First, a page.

OCC Continuous Casting

As for conducting materials, normal, high purity copper has about 1500 grains in each foot (5000/m). The signal must cross the junctions between these grains 1500 times in order to travel through one foot of cable. These grain boundaries cause the same type of irritating distortion as current crossing from strand to strand.

The first grade above normal high purity copper is called Oxygen-Free High-Conductivity (OFHC) copper. In fact, this copper is not Oxygen-Free, it should more properly be called Oxygen-Reduced. OFHC is cast and drawn in a way that minimizes the oxygen content in the copper: approximately 40 PPM (parts per million) for OFHC compared to 235 PPM for normal copper. This drastically reduces the formation of copper oxides within the copper, substantially reducing the distortion caused by the grain boundaries. Additional improvement can be attributed to OFHC copper having longer grains (about 400 per foot), further reducing distortion. The sound of an OFHC copper cable is smoother, cleaner, and more dynamic than the same design made with standard high purity copper.

Not all OFHC is the same. If the poorest copper were given a value of one, and the best was a ten, then OFHC ranges from two to four-it is actually a range rather than a single performance level.

The next higher grade is an elongated grain copper sometimes called “linear-crystal” (LC-OFC) or “mono- crystal”. These coppers have been carefully drawn in a process that results in only about 70 grains per foot. Cables using LC-OFC have an obvious audible advantage over cables using the same designs with OFHC.

In 1986 the Ohno Continuous Casting (OCC) process was introduced. The world patent “UP-OCC” (Ultra Pure Copper by Ohno Continuous Casting Process) was developed by professor Ohno of Chiba Institute of Technology in Japan. This technology has been applied to the manufacturing of single crystallized copper with the process of heated mold continuous casting. The resulting product are small rods of OCC pure copper, from which the wire can be drawn and which can have Copper grains of over 700 ft length.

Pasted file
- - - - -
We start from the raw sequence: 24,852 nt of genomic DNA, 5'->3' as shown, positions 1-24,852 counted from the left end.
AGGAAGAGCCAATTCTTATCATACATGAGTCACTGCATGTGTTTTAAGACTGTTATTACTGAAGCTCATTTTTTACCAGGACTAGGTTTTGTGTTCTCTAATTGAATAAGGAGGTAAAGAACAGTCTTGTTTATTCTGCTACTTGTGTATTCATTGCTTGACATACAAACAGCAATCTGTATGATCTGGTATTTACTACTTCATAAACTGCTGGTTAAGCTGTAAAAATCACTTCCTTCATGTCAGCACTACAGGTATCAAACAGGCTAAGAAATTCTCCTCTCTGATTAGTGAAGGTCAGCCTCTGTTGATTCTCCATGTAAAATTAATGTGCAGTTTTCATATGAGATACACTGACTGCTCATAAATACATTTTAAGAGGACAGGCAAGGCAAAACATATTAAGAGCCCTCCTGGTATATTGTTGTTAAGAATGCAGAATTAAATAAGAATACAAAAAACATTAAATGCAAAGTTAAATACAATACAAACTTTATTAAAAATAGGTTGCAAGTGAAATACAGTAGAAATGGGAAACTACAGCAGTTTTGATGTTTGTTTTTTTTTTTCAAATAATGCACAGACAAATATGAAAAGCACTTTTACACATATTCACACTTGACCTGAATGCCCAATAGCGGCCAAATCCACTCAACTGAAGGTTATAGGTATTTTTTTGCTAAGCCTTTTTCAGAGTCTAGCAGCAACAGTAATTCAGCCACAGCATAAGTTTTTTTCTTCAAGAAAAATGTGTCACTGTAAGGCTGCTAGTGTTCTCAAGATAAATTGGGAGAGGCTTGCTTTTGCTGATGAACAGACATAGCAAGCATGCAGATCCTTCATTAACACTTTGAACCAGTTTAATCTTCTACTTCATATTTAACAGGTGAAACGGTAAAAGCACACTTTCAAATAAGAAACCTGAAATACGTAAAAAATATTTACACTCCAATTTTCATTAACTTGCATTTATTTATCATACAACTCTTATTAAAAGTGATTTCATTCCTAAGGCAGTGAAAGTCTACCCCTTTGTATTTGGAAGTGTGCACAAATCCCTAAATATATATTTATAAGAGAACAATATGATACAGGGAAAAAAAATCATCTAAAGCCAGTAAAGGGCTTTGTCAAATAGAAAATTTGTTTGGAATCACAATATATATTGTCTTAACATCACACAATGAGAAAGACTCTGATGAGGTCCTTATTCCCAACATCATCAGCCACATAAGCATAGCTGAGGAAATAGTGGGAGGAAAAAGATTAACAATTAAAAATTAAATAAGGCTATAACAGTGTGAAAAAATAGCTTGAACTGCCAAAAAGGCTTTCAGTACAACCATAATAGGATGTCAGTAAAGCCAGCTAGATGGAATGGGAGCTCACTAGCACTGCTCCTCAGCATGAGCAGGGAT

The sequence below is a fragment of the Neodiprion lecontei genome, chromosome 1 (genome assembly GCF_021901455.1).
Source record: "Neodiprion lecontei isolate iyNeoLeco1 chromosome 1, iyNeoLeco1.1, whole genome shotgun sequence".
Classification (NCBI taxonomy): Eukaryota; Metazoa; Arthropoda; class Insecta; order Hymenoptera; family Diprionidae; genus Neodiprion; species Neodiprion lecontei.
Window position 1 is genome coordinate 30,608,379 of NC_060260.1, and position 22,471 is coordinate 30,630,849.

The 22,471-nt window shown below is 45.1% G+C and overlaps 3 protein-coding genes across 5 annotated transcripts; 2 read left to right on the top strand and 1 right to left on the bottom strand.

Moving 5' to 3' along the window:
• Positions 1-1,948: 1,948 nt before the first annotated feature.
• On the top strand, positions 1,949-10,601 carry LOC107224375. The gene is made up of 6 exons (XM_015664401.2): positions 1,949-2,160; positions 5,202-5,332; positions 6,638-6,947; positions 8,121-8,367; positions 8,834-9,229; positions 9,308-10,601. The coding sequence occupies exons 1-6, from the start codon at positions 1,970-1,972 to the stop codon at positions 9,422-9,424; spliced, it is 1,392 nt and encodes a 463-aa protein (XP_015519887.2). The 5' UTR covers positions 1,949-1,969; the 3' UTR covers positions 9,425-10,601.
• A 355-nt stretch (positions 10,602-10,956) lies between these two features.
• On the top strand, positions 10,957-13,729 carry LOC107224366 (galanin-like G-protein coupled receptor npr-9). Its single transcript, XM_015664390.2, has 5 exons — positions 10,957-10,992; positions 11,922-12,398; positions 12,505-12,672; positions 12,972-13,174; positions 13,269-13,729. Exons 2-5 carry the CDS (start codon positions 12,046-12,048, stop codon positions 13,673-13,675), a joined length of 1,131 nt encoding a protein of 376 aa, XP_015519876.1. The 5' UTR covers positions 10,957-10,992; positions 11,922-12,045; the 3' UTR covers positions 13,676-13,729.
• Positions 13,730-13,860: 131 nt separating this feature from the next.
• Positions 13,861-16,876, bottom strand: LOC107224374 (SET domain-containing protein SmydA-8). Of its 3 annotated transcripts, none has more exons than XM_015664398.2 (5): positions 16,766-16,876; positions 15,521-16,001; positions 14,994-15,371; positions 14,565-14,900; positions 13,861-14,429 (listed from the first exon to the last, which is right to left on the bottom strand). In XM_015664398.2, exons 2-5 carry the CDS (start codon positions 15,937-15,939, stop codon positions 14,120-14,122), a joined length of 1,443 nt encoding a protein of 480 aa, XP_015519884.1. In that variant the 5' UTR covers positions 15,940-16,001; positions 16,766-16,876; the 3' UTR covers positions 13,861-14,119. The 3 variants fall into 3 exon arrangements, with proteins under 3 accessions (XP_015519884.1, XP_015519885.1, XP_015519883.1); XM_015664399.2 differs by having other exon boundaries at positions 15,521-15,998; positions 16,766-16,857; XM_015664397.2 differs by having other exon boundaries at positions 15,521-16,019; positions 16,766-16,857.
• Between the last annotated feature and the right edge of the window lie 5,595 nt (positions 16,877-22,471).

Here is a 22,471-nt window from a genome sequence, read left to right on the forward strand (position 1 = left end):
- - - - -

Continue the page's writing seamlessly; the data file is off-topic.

Because of its characteristics of single crystal, unidirectional, free of impurity, flexible fatigue-resistance, corrosive-resistance, low electric resistance, none-crystal boundaries, rapid transmissibility, perfect in structure, and easy to process, all make it an ideal material for making rapid transmission lines. From inner hook up wires to interconnect cables, they can be widely applied to Hi-Tech products such as Hi-Fi stereo system, high resolution TV.

A couple of years later the “nines” race began. This refers to how many times the number “9” can be repeated when specifying a metal’s purity. The prime contaminants in very high purity (99.997% pure, four nines) copper are silver, iron and sulfur, along with smaller amounts of antimony, aluminum and arsenic. The purity of OCC Copper can reach up to 99.9999% and even higher

But with OFHC and OCC, the nomenclature “six nines” or “eight nines” has almost no meaning. All else being equal, higher purity is a straight forward benefit. However, grain structure, softness and surface finish can each make more difference than a “nine” or two. Then there is the matter of measurable purity. Due to contamination caused by the measuring process, there is a serious question as to whether any metal can be verified as having greater than six nines purity. Also, since “nines” became a selling point, some quite absurd and dubious claims have been made.

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